What we're seeing now, for example, in Kurdistan, there is no need for us to have these ground forces there because you have the Kurds, the Peshmerga, who are fighting very effectively. They would be more effective if we provided them with the heavy weaponry they need to fight against the tanks that are attacking them. But it's going to be a different situation when you look at Islamic

extremists in another part of the world. And we can't just say, well, we're going to go in with ground forces and think that this is about Iraq. This is not at all about Iraq, and so I think we've got to look at it in a totally different context.

SCIUTTO: Well, listen, as well as the Kurds are performing, the Iraqi national forces did not perform well. In fact, they faded away as ISIS was advancing. Can air strikes, limited air strikes in support of the Kurds in the north, truly do the job against ISIS in Iraq?

GABBARD: Well, we've got to top to monitor the situation and look at what will be the most effective tactical military strategy going forward.

You're right, the Iraqi military, what we saw, they gave up their weapons, they gave up their vehicles and they would not be good people for us to partner with in this fight against ISIS for many different reasons. And that's why previously I had opposed getting involved because it would have inserted us into this sectarian civil war, pitting us, making us choose between Shias or Sunnis, and that's not at all what the United States should be doing. That's a very different situation than what is occurring right now with the Kurds who are fighting against ISIS.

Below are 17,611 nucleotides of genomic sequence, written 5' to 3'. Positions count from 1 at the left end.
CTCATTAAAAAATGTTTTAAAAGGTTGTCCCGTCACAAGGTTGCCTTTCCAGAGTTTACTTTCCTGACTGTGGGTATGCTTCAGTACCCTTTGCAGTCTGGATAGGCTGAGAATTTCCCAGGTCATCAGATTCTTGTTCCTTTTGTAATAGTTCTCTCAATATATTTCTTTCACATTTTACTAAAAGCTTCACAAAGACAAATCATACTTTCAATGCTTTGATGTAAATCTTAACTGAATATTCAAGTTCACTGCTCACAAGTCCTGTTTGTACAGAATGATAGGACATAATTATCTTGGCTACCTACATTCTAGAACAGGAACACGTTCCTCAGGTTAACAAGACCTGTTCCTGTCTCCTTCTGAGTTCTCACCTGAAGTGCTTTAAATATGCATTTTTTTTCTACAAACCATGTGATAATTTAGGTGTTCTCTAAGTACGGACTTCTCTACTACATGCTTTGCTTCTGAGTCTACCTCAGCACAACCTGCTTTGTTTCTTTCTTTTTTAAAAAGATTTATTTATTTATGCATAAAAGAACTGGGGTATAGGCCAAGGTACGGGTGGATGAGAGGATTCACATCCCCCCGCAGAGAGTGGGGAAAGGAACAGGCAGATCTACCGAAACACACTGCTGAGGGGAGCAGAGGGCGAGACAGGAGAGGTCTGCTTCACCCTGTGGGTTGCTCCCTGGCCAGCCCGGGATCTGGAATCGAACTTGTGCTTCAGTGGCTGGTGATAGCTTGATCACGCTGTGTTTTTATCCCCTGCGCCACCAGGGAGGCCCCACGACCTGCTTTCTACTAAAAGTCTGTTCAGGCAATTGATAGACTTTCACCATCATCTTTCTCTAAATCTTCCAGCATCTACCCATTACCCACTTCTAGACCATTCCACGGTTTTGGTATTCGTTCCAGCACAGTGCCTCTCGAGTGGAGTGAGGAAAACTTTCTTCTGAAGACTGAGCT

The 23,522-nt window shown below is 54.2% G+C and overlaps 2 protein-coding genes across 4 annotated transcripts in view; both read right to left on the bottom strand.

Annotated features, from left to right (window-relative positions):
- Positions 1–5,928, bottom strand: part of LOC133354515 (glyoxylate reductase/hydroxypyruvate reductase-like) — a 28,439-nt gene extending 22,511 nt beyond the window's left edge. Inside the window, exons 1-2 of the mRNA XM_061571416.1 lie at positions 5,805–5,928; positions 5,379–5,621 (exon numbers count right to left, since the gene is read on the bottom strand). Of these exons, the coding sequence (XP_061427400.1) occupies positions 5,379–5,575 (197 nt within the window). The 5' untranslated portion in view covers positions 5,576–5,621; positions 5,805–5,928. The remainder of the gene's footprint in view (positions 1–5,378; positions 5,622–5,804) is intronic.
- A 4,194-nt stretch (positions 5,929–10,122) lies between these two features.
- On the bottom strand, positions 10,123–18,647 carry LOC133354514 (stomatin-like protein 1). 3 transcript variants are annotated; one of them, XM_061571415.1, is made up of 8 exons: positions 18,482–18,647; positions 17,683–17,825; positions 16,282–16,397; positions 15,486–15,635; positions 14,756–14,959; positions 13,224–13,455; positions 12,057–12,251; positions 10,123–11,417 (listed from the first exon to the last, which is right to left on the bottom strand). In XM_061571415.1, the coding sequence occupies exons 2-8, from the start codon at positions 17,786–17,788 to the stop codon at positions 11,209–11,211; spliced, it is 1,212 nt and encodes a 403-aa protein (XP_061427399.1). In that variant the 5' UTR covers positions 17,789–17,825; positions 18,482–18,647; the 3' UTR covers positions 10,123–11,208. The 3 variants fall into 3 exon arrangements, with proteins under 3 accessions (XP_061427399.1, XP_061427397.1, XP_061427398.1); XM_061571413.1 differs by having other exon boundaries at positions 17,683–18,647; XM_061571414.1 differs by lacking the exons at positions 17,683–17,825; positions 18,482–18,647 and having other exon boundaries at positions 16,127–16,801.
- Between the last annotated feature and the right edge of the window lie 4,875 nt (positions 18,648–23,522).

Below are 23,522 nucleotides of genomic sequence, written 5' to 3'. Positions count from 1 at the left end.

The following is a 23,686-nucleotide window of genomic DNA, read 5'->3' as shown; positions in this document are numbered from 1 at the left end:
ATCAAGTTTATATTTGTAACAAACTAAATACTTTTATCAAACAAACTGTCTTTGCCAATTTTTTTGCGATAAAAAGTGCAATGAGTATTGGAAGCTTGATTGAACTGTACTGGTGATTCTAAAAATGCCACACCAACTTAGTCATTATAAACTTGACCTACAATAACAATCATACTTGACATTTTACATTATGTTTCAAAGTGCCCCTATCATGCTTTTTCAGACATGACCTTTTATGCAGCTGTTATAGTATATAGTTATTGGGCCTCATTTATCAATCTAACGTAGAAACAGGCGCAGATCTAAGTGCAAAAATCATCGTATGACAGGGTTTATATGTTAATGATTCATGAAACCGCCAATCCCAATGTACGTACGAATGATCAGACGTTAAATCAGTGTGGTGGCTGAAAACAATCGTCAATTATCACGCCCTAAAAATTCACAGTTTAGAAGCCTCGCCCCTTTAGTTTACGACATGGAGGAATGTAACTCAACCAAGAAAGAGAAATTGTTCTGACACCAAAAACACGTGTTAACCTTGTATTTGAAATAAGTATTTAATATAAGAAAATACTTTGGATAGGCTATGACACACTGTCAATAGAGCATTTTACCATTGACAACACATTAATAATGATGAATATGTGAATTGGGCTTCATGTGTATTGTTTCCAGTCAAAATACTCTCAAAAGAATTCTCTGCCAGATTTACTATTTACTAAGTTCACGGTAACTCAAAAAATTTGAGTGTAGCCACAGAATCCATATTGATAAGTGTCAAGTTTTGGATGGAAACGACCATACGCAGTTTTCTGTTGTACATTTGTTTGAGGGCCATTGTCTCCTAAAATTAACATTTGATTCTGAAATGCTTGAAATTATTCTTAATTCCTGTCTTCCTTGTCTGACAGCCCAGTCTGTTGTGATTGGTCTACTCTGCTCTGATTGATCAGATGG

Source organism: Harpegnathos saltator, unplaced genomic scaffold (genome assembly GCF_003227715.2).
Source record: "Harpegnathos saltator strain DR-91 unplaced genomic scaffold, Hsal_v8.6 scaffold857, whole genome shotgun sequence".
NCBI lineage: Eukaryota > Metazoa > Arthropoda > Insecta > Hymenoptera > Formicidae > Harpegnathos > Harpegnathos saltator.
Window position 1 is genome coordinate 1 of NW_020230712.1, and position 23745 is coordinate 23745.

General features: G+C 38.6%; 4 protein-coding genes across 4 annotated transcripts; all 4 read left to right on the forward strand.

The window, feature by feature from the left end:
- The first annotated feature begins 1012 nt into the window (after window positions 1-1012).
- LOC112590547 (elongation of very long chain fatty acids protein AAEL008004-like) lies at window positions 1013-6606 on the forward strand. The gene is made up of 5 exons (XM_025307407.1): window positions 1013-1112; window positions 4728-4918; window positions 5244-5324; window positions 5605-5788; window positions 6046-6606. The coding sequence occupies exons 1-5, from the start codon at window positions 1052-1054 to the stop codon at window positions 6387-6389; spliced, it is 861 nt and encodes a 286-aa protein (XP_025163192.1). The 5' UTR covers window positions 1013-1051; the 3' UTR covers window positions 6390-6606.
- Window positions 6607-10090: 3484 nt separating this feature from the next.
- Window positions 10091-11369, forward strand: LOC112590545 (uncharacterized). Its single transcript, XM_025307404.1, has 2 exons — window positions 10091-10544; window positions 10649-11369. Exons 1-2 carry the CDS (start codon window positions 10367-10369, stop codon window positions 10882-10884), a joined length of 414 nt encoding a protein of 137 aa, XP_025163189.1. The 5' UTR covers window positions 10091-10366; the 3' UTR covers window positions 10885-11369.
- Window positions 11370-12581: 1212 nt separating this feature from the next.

SCIUTTO: Let me, if I can, ask you about another international crisis -- there seem to be so many right now. But in Eastern Ukraine, the administration's response so far has been firm talk plus a gradual ratcheting up of economic sanctions against Russia. They have the Europeans on board now for some fairly painful sanctions, but there's grave concern among intelligence officials I talked to that Russia may do more, that they might send forces across the border.

Is that a concern, in your view? And do you believe that the Obama administration policy is working, that it is effectively deterring President Vladimir Putin?

GABBARD: I think as the sanctions continue to be ratcheted up, both by the United States and the European partners, I think that that is going to continue to cause more pain for Russia, but will it be enough to stop them from going over the border? I don't think so.

I think Russia knows that any time they want to roll their tanks across the bored into Ukraine, Ukraine does not have the capability to fight back. There is no way Ukraine can fight tank-to-tank. The United States should not mobilize our forces to fight that war for them.

So, again, I think we've got look at this in a very different perspective to say how can the people of Ukraine, the people of the Baltic states, people of Poland, and these other country who are feeling this threat from Russia, how can they respond in a way that will make an impact? They can fight back through unconventional means, both tactics and with unconventional weapons, basically guerilla warfare, and conduct an insurgency to cause pain to Russia and let them know that this will not -- this incursion in their country will not be acceptable. And we can accept that in these countries by providing them with some of these insurgent-type weapons and training that will make it possible for them to fight author their own countries.

SCIUTTO: Well, the challenges overseas now just seem endless. It's great to have your point of view. Thanks very much, Representative Tulsi Gabbard, joining us from Hawaii.

GABBARD: Thanks, Jim.